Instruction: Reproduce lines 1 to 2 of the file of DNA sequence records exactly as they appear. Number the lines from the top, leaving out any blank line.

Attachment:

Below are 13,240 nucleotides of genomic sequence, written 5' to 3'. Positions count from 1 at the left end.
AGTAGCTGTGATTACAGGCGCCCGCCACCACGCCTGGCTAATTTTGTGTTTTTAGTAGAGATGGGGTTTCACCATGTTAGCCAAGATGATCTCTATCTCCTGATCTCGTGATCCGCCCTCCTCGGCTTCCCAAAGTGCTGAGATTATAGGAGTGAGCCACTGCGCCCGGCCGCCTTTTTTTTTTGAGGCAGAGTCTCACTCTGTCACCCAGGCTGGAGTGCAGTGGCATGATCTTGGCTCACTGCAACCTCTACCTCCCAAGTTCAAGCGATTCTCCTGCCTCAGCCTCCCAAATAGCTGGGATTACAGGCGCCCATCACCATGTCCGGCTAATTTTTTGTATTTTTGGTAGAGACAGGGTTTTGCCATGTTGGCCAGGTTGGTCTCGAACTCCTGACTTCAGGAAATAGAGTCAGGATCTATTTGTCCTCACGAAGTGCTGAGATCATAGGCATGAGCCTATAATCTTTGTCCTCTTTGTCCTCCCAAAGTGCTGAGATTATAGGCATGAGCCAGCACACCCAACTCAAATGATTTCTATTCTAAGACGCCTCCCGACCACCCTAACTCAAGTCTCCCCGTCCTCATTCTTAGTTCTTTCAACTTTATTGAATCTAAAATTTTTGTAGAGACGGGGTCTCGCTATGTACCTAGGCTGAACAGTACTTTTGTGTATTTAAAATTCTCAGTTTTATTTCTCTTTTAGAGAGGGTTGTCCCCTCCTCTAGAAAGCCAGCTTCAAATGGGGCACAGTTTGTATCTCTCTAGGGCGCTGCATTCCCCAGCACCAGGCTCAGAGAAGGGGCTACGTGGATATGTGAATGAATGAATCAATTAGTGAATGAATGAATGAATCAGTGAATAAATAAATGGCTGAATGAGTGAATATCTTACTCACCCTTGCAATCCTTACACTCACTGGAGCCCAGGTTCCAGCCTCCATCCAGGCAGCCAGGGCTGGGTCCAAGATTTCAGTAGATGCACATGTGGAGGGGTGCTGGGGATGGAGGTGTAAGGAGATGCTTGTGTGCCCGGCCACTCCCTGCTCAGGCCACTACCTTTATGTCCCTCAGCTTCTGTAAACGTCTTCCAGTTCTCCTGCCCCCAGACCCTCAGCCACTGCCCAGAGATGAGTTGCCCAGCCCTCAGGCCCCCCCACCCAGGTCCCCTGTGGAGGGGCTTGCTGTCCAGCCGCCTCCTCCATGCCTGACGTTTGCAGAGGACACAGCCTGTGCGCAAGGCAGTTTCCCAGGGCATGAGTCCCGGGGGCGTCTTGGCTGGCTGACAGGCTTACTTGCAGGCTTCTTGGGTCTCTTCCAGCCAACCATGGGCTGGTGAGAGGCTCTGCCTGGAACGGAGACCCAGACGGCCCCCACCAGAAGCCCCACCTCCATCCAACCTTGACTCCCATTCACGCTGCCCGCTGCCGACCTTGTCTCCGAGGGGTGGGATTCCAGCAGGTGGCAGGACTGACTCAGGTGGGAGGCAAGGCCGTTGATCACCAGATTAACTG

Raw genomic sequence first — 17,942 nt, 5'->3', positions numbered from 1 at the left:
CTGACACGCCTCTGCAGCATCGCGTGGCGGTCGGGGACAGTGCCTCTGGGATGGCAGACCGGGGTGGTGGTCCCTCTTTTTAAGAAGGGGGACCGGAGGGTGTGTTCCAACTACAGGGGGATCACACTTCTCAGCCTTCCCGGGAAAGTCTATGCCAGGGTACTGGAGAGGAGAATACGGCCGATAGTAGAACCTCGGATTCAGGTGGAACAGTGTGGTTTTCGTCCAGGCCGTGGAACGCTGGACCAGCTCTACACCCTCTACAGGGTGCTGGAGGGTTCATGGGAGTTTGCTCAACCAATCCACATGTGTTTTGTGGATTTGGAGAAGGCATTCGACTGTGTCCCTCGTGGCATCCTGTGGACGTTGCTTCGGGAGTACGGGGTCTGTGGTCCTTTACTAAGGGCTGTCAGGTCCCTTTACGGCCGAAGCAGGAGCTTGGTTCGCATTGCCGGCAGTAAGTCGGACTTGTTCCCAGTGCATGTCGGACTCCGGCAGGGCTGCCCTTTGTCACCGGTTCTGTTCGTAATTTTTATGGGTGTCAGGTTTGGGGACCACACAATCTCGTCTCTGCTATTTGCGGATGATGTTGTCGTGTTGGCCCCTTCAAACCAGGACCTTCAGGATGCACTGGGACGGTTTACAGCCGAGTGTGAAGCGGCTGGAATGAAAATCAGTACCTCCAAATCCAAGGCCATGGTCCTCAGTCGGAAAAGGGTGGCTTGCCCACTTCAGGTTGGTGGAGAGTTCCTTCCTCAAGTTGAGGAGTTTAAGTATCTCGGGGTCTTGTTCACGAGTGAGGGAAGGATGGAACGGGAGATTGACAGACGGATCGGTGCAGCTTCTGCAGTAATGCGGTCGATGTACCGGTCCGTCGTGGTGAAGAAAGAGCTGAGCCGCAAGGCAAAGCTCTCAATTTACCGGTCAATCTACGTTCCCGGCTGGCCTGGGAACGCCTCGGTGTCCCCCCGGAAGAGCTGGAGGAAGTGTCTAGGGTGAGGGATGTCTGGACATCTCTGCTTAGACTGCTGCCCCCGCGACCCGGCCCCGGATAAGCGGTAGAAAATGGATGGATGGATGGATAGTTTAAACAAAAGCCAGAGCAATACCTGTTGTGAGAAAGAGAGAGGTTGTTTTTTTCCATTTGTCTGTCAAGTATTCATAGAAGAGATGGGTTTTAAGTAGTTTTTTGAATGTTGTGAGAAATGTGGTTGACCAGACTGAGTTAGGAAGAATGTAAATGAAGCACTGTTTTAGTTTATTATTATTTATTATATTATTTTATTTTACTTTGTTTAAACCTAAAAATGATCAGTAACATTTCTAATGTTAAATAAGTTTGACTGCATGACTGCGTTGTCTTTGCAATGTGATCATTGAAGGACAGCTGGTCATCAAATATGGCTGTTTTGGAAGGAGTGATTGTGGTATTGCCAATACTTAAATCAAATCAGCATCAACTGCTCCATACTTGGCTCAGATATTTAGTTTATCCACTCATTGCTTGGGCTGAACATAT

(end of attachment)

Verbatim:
Below are 13,240 nucleotides of genomic sequence, written 5' to 3'. Positions count from 1 at the left end.
AGTAGCTGTGATTACAGGCGCCCGCCACCACGCCTGGCTAATTTTGTGTTTTTAGTAGAGATGGGGTTTCACCATGTTAGCCAAGATGATCTCTATCTCCTGATCTCGTGATCCGCCCTCCTCGGCTTCCCAAAGTGCTGAGATTATAGGAGTGAGCCACTGCGCCCGGCCGCCTTTTTTTTTTGAGGCAGAGTCTCACTCTGTCACCCAGGCTGGAGTGCAGTGGCATGATCTTGGCTCACTGCAACCTCTACCTCCCAAGTTCAAGCGATTCTCCTGCCTCAGCCTCCCAAATAGCTGGGATTACAGGCGCCCATCACCATGTCCGGCTAATTTTTTGTATTTTTGGTAGAGACAGGGTTTTGCCATGTTGGCCAGGTTGGTCTCGAACTCCTGACTTCAGGAAATAGAGTCAGGATCTATTTGTCCTCACGAAGTGCTGAGATCATAGGCATGAGCCTATAATCTTTGTCCTCTTTGTCCTCCCAAAGTGCTGAGATTATAGGCATGAGCCAGCACACCCAACTCAAATGATTTCTATTCTAAGACGCCTCCCGACCACCCTAACTCAAGTCTCCCCGTCCTCATTCTTAGTTCTTTCAACTTTATTGAATCTAAAATTTTTGTAGAGACGGGGTCTCGCTATGTACCTAGGCTGAACAGTACTTTTGTGTATTTAAAATTCTCAGTTTTATTTCTCTTTTAGAGAGGGTTGTCCCCTCCTCTAGAAAGCCAGCTTCAAATGGGGCACAGTTTGTATCTCTCTAGGGCGCTGCATTCCCCAGCACCAGGCTCAGAGAAGGGGCTACGTGGATATGTGAATGAATGAATCAATTAGTGAATGAATGAATGAATCAGTGAATAAATAAATGGCTGAATGAGTGAATATCTTACTCACCCTTGCAATCCTTACACTCACTGGAGCCCAGGTTCCAGCCTCCATCCAGGCAGCCAGGGCTGGGTCCAAGATTTCAGTAGATGCACATGTGGAGGGGTGCTGGGGATGGAGGTGTAAGGAGATGCTTGTGTGCCCGGCCACTCCCTGCTCAGGCCACTACCTTTATGTCCCTCAGCTTCTGTAAACGTCTTCCAGTTCTCCTGCCCCCAGACCCTCAGCCACTGCCCAGAGATGAGTTGCCCAGCCCTCAGGCCCCCCCACCCAGGTCCCCTGTGGAGGGGCTTGCTGTCCAGCCGCCTCCTCCATGCCTGACGTTTGCAGAGGACACAGCCTGTGCGCAAGGCAGTTTCCCAGGGCATGAGTCCCGGGGGCGTCTTGGCTGGCTGACAGGCTTACTTGCAGGCTTCTTGGGTCTCTTCCAGCCAACCATGGGCTGGTGAGAGGCTCTGCCTGGAACGGAGACCCAGACGGCCCCCACCAGAAGCCCCACCTCCATCCAACCTTGACTCCCATTCACGCTGCCCGCTGCCGACCTTGTCTCCGAGGGGTGGGATTCCAGCAGGTGGCAGGACTGACTCAGGTGGGAGGCAAGGCCGTTGATCACCAGATTAACTG